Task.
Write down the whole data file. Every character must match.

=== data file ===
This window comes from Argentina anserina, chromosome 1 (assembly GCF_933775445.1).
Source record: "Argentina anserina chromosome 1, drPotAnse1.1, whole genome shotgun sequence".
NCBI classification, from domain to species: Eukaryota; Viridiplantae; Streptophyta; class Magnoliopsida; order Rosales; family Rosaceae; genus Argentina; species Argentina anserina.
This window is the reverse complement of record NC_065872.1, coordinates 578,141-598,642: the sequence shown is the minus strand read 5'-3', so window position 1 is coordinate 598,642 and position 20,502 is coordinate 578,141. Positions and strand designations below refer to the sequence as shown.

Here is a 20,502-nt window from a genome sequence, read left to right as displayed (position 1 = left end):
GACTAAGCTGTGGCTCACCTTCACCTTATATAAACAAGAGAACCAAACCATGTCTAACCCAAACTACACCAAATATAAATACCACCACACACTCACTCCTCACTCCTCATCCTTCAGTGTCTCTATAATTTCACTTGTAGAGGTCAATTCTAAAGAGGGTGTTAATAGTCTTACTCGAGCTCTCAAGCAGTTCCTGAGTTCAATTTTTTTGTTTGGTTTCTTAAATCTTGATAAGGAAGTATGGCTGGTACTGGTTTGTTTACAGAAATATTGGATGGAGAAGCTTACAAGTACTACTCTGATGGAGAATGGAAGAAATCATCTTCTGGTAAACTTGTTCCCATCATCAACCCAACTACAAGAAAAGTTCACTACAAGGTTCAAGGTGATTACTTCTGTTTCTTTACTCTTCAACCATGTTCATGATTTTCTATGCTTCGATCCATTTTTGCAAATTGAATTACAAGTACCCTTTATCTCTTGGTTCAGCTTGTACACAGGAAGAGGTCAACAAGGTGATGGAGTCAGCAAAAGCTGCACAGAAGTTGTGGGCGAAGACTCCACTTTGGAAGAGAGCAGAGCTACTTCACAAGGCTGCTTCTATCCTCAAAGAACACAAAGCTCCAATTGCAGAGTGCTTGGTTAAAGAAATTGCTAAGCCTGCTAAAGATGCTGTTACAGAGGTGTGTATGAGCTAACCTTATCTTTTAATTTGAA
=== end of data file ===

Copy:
This window comes from Argentina anserina, chromosome 1 (assembly GCF_933775445.1).
Source record: "Argentina anserina chromosome 1, drPotAnse1.1, whole genome shotgun sequence".
NCBI classification, from domain to species: Eukaryota; Viridiplantae; Streptophyta; class Magnoliopsida; order Rosales; family Rosaceae; genus Argentina; species Argentina anserina.
This window is the reverse complement of record NC_065872.1, coordinates 578,141-598,642: the sequence shown is the minus strand read 5'-3', so window position 1 is coordinate 598,642 and position 20,502 is coordinate 578,141. Positions and strand designations below refer to the sequence as shown.

Here is a 20,502-nt window from a genome sequence, read left to right as displayed (position 1 = left end):
GACTAAGCTGTGGCTCACCTTCACCTTATATAAACAAGAGAACCAAACCATGTCTAACCCAAACTACACCAAATATAAATACCACCACACACTCACTCCTCACTCCTCATCCTTCAGTGTCTCTATAATTTCACTTGTAGAGGTCAATTCTAAAGAGGGTGTTAATAGTCTTACTCGAGCTCTCAAGCAGTTCCTGAGTTCAATTTTTTTGTTTGGTTTCTTAAATCTTGATAAGGAAGTATGGCTGGTACTGGTTTGTTTACAGAAATATTGGATGGAGAAGCTTACAAGTACTACTCTGATGGAGAATGGAAGAAATCATCTTCTGGTAAACTTGTTCCCATCATCAACCCAACTACAAGAAAAGTTCACTACAAGGTTCAAGGTGATTACTTCTGTTTCTTTACTCTTCAACCATGTTCATGATTTTCTATGCTTCGATCCATTTTTGCAAATTGAATTACAAGTACCCTTTATCTCTTGGTTCAGCTTGTACACAGGAAGAGGTCAACAAGGTGATGGAGTCAGCAAAAGCTGCACAGAAGTTGTGGGCGAAGACTCCACTTTGGAAGAGAGCAGAGCTACTTCACAAGGCTGCTTCTATCCTCAAAGAACACAAAGCTCCAATTGCAGAGTGCTTGGTTAAAGAAATTGCTAAGCCTGCTAAAGATGCTGTTACAGAGGTGTGTATGAGCTAACCTTATCTTTTAATTTGAA